Black Comic Book Superwomen Explored at “Beyond Wakanda”

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PHILADELPHIA (KYW Newsradio) — An event highlighting the history of black female comic book superheroes was held at the National Liberty Museum this weekend, as part of the museum’s Black History Month programming.

Ariell Johnson, owner of Amalgam Comics and Coffeehouse in Kensington, said comics are a great way to get kids reading.

“The cool thing about comics is that it’s sequential art,” she explained. “So in addition to being able to read and understand the words, you also have to pay attention to the pictures, because part of the story is told there and I think it teaches children to process different types of information.”

Amalgam is the first black woman-owned comic book store on the East Coast. During the museum’s “Beyond Wakanda” event, she gave a presentation on the history of black superheroines.

“Yes, these black comic characters do exist, but how were they portrayed?” she asked, adding that it’s not enough to have black female characters. The comic world needs black female creators.

“When we talk about being more representative and seeing more black creators, black faces in comics, I always feel like that tends to bias men,” she said.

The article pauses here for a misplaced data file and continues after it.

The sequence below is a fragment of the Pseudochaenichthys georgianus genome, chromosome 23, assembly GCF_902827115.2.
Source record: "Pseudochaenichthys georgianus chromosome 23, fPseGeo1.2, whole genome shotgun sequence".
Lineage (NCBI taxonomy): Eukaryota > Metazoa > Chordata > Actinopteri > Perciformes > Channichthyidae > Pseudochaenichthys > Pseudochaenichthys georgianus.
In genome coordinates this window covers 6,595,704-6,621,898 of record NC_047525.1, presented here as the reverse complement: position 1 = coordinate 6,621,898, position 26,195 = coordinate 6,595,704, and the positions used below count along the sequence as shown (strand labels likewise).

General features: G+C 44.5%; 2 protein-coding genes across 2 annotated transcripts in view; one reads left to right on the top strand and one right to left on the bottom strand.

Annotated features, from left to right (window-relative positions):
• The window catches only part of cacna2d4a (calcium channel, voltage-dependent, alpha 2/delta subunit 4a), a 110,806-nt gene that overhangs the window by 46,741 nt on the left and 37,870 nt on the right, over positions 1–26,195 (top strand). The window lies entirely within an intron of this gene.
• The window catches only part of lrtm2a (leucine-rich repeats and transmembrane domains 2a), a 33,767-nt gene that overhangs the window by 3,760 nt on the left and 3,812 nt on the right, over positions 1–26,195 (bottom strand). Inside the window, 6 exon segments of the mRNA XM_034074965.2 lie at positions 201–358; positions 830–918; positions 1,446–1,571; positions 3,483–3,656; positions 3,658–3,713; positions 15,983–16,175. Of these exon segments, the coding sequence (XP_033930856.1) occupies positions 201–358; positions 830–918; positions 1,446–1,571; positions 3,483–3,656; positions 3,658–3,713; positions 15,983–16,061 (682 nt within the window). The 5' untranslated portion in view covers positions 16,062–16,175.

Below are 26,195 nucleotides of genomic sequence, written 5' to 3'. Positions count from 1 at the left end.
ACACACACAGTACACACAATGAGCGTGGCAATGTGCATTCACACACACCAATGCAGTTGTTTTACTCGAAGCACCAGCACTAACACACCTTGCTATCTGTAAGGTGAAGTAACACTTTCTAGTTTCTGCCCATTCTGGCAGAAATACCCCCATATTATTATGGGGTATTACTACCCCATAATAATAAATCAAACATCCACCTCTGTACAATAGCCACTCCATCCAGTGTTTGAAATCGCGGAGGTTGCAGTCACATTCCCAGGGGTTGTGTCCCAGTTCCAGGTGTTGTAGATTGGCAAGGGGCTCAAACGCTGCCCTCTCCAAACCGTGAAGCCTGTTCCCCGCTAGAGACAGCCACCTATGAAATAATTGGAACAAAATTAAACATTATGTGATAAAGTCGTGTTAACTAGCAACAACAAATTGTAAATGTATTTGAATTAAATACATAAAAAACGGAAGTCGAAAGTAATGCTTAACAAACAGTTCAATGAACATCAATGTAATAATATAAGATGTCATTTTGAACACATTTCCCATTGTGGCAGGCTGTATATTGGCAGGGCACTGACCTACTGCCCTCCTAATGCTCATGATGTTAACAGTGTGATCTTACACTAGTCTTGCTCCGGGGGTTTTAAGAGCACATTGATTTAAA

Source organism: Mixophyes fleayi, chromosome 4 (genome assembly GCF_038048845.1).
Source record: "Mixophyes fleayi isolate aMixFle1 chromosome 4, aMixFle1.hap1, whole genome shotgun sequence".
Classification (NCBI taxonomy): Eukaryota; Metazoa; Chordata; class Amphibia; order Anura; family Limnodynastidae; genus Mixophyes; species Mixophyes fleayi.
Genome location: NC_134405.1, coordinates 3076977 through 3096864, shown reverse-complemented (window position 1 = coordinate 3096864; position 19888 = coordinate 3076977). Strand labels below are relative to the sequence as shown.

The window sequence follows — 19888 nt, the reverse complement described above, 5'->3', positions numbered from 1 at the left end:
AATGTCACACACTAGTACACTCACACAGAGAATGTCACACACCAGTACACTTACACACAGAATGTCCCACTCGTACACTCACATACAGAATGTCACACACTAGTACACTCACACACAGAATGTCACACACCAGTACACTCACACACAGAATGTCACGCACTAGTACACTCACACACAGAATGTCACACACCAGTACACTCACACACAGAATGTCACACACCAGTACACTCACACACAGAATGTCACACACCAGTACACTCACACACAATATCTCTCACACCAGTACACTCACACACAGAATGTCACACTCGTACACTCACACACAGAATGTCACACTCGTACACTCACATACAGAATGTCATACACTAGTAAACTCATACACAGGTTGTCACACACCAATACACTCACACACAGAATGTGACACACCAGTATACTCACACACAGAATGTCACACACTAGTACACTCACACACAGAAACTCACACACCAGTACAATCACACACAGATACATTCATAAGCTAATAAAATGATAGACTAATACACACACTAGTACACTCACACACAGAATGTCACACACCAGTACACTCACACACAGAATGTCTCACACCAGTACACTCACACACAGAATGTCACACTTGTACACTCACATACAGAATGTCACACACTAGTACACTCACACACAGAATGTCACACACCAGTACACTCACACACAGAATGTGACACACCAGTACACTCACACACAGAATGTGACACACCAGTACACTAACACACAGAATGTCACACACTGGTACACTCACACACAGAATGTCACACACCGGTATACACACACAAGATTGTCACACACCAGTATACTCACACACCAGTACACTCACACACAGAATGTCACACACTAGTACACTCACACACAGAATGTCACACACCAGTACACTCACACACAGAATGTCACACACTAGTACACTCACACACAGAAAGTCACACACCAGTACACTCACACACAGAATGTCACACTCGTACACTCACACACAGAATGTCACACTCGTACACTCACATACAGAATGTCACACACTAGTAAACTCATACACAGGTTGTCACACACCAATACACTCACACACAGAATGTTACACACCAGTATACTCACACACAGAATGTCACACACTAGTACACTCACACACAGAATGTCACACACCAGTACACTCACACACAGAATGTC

“Like how often Storm [of the X-Men] is naked in the comics – like being covered by a cloud or whatever. Although she is a black woman, all the hands that went into her creation were white men and it is written for white men.”

Franchesca Williams (right) and her daughter, Eevee Romero, 6, attended the National Liberty Museum’s “Beyond Wakanda” event. Eevee’s favorite hero is Spider-Man Miles Morales.

Photo creditHadas Kuznits/KYW Newsradio

Franchesca Williams, who was visiting the museum with her 6-year-old daughter, agreed: “Especially like watching Batman, you know Gotham, where it’s just like, ‘OK, say it without saying it. It’s the ghetto, it’s the Hood and the only superhero is like a rich white man playing dress up.”

Williams said she sees in her daughter why representation matters.

“Now she wants to read comics and she’s only interested in heroes who look like her, and I’ve noticed since finding them on her own, her reading and speaking has skyrocketed,” said she declared.

“My daughter’s favorite hero right now is Miles Morales. [the newest Spider-Man], and she sees scenes like the one where he interacts with his parents and this is his house! This is what his house looks like.”

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